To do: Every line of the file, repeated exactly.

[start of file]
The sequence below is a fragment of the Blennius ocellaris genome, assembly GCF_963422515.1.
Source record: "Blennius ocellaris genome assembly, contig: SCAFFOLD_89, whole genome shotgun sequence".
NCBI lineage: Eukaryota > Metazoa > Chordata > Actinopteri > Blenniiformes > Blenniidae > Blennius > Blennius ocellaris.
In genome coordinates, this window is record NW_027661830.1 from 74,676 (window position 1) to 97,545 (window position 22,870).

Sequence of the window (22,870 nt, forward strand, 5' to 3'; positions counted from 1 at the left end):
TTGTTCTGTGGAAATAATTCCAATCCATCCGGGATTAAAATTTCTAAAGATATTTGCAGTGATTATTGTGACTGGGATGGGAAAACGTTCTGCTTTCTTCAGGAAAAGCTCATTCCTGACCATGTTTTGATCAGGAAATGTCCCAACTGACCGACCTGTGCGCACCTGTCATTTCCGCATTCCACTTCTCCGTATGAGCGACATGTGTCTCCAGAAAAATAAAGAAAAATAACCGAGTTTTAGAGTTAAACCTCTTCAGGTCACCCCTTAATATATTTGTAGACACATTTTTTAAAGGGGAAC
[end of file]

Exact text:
The sequence below is a fragment of the Blennius ocellaris genome, assembly GCF_963422515.1.
Source record: "Blennius ocellaris genome assembly, contig: SCAFFOLD_89, whole genome shotgun sequence".
NCBI lineage: Eukaryota > Metazoa > Chordata > Actinopteri > Blenniiformes > Blenniidae > Blennius > Blennius ocellaris.
In genome coordinates, this window is record NW_027661830.1 from 74,676 (window position 1) to 97,545 (window position 22,870).

Sequence of the window (22,870 nt, forward strand, 5' to 3'; positions counted from 1 at the left end):
TTGTTCTGTGGAAATAATTCCAATCCATCCGGGATTAAAATTTCTAAAGATATTTGCAGTGATTATTGTGACTGGGATGGGAAAACGTTCTGCTTTCTTCAGGAAAAGCTCATTCCTGACCATGTTTTGATCAGGAAATGTCCCAACTGACCGACCTGTGCGCACCTGTCATTTCCGCATTCCACTTCTCCGTATGAGCGACATGTGTCTCCAGAAAAATAAAGAAAAATAACCGAGTTTTAGAGTTAAACCTCTTCAGGTCACCCCTTAATATATTTGTAGACACATTTTTTAAAGGGGAAC